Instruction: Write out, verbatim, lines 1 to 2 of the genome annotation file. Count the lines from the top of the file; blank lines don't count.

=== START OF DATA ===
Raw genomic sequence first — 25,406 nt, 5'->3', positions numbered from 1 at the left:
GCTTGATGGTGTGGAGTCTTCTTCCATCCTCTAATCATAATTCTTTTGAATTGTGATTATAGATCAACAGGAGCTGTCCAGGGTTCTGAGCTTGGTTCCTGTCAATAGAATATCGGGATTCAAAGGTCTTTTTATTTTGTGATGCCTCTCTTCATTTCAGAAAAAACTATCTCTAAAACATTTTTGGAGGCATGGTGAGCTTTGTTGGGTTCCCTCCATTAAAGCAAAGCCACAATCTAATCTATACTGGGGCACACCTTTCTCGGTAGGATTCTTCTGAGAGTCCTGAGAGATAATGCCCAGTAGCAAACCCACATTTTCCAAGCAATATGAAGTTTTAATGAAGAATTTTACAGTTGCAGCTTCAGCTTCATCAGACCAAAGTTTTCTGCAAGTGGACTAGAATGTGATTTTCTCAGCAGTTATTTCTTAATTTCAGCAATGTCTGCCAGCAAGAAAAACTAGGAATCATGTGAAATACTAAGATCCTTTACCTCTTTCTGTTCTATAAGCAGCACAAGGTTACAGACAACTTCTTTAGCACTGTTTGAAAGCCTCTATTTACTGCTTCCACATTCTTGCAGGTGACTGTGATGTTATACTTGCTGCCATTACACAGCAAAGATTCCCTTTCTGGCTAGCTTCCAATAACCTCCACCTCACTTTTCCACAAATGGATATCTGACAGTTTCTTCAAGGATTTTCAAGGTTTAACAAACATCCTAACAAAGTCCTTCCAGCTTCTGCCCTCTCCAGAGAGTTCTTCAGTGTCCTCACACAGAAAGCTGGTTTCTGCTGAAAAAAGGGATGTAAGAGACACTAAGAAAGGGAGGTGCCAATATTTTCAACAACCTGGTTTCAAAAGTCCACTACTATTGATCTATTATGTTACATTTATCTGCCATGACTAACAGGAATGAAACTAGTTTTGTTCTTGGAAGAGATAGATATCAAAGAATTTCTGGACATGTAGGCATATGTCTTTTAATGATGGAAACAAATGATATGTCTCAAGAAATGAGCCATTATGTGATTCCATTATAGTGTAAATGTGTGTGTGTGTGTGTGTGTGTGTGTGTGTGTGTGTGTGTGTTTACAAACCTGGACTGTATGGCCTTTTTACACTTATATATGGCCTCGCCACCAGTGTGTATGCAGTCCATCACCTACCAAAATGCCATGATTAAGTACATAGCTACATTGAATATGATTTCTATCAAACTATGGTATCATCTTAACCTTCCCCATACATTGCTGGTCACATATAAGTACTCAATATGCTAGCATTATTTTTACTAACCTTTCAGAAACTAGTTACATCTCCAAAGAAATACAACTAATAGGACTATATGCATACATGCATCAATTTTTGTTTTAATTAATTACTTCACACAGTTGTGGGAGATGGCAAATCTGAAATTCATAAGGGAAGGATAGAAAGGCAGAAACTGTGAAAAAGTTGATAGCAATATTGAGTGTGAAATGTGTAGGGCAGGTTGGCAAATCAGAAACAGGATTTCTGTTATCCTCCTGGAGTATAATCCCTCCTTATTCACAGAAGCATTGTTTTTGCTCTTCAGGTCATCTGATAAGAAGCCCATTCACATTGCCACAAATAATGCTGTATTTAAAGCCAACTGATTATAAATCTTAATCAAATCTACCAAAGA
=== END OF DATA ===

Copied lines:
Raw genomic sequence first — 25,406 nt, 5'->3', positions numbered from 1 at the left:
GCTTGATGGTGTGGAGTCTTCTTCCATCCTCTAATCATAATTCTTTTGAATTGTGATTATAGATCAACAGGAGCTGTCCAGGGTTCTGAGCTTGGTTCCTGTCAATAGAATATCGGGATTCAAAGGTCTTTTTATTTTGTGATGCCTCTCTTCATTTCAGAAAAAACTATCTCTAAAACATTTTTGGAGGCATGGTGAGCTTTGTTGGGTTCCCTCCATTAAAGCAAAGCCACAATCTAATCTATACTGGGGCACACCTTTCTCGGTAGGATTCTTCTGAGAGTCCTGAGAGATAATGCCCAGTAGCAAACCCACATTTTCCAAGCAATATGAAGTTTTAATGAAGAATTTTACAGTTGCAGCTTCAGCTTCATCAGACCAAAGTTTTCTGCAAGTGGACTAGAATGTGATTTTCTCAGCAGTTATTTCTTAATTTCAGCAATGTCTGCCAGCAAGAAAAACTAGGAATCATGTGAAATACTAAGATCCTTTACCTCTTTCTGTTCTATAAGCAGCACAAGGTTACAGACAACTTCTTTAGCACTGTTTGAAAGCCTCTATTTACTGCTTCCACATTCTTGCAGGTGACTGTGATGTTATACTTGCTGCCATTACACAGCAAAGATTCCCTTTCTGGCTAGCTTCCAATAACCTCCACCTCACTTTTCCACAAATGGATATCTGACAGTTTCTTCAAGGATTTTCAAGGTTTAACAAACATCCTAACAAAGTCCTTCCAGCTTCTGCCCTCTCCAGAGAGTTCTTCAGTGTCCTCACACAGAAAGCTGGTTTCTGCTGAAAAAAGGGATGTAAGAGACACTAAGAAAGGGAGGTGCCAATATTTTCAACAACCTGGTTTCAAAAGTCCACTACTATTGATCTATTATGTTACATTTATCTGCCATGACTAACAGGAATGAAACTAGTTTTGTTCTTGGAAGAGATAGATATCAAAGAATTTCTGGACATGTAGGCATATGTCTTTTAATGATGGAAACAAATGATATGTCTCAAGAAATGAGCCATTATGTGATTCCATTATAGTGTAAATGTGTGTGTGTGTGTGTGTGTGTGTGTGTGTGTGTGTGTGTGTTTACAAACCTGGACTGTATGGCCTTTTTACACTTATATATGGCCTCGCCACCAGTGTGTATGCAGTCCATCACCTACCAAAATGCCATGATTAAGTACATAGCTACATTGAATATGATTTCTATCAAACTATGGTATCATCTTAACCTTCCCCATACATTGCTGGTCACATATAAGTACTCAATATGCTAGCATTATTTTTACTAACCTTTCAGAAACTAGTTACATCTCCAAAGAAATACAACTAATAGGACTATATGCATACATGCATCAATTTTTGTTTTAATTAATTACTTCACACAGTTGTGGGAGATGGCAAATCTGAAATTCATAAGGGAAGGATAGAAAGGCAGAAACTGTGAAAAAGTTGATAGCAATATTGAGTGTGAAATGTGTAGGGCAGGTTGGCAAATCAGAAACAGGATTTCTGTTATCCTCCTGGAGTATAATCCCTCCTTATTCACAGAAGCATTGTTTTTGCTCTTCAGGTCATCTGATAAGAAGCCCATTCACATTGCCACAAATAATGCTGTATTTAAAGCCAACTGATTATAAATCTTAATCAAATCTACCAAAGA